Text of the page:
DALLAS — James Humphrey Jr. was found dead on his bedroom floor last Monday night. The elderly man was unable to escape after his South Dallas home went up in flames.
"I just lost a 75-year-old cousin," Alfreda Johnson said. She believes this was a death — and a fire — that could have been prevented.
"They came out and changed that meter three weeks ago, and the house caught on fire from that meter," she alleged.
A family member alleges that a recently-installed smart meter was responsible for the fire that killed 75-year-old James Humphrey Jr. at his Dallas home on February 3, 2015. (Photo: WFAA)
Fire investigators say the blaze that killed Humphrey did start near the home's electric meter, which is an advanced, digital "smart meter." Investigators haven't determined that was the cause, but are considering it as a possibility.
"Oncor comes out here and they post those meters out there on these old houses. These houses are not equipped to carry those smart meters," Johnson said.
Two national electric providers confirm to News 8 they've seen smart meters overheat occasionally when connected to older wiring systems in some homes.
As for Monday's fatal fire in Dallas, Oncor — which delivers electricity to North Texas and has installed more than three million smart meters — said in a statement:
"Our thoughts are with the family in this difficult time ... There has been no prior instance where such a meter has caused a fire in a dwelling."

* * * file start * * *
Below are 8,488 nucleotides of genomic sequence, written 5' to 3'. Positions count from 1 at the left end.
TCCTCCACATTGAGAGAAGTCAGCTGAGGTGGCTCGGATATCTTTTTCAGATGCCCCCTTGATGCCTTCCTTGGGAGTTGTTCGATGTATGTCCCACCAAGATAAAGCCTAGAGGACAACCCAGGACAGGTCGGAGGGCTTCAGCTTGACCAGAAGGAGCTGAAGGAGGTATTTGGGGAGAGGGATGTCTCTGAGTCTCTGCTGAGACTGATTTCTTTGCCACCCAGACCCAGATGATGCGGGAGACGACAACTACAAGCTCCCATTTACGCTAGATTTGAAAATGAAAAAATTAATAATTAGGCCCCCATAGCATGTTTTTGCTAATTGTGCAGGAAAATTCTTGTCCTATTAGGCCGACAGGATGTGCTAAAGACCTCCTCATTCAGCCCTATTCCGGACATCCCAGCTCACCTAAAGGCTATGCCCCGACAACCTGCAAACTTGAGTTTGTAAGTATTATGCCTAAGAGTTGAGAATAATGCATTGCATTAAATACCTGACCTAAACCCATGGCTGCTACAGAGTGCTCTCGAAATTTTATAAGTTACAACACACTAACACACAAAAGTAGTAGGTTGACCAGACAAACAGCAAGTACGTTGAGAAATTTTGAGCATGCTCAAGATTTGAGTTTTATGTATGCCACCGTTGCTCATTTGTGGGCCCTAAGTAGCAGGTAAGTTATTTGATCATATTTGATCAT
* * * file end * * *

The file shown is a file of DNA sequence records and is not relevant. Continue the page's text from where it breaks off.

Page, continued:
However, the advanced boxes have been suspected of sparking fires and overheating in a number of cases elsewhere. The meters have occasionally been replaced en masse: 186,000 of them in Philadelphia; more than 10,000 in Lakeland, Florida; another 70,000 in Oregon; and 105,000 in Saskatchewan, Canada.
Regulators in Nevada are pondering whether there may be a hazard linked to smart meters.
"When does it stop? When does it stop?" Alfreda Johnson asked. "All we want is to be heard. We want something done about it."
It should be noted that in most of the cases where meters have been replaced, they were made by a different manufacturer than the one that is used by Oncor. Additionally, at least one out-of-state utility expert who reviewed video of the Dallas fire said the damage around the meter would have been far more substantial if the fire had started with the unit.
Investigators will make their own determination about that.
Oncor does allow customers to opt out of the smart meters... for a price.
According to a company spokesperson, depending on the customer's individual setup, there is a one-time fee to swap to a "regular" meter, then a monthly opt-out fee.
For residential customers, the one-time swap fee ranges from $169 to $211. For commercial customers, it ranges from $244 to $564. Then, the monthly recurring fee ranges from $26.69 to $31.38, and includes a small charge for a smart meter — even though the customer no longer has one.
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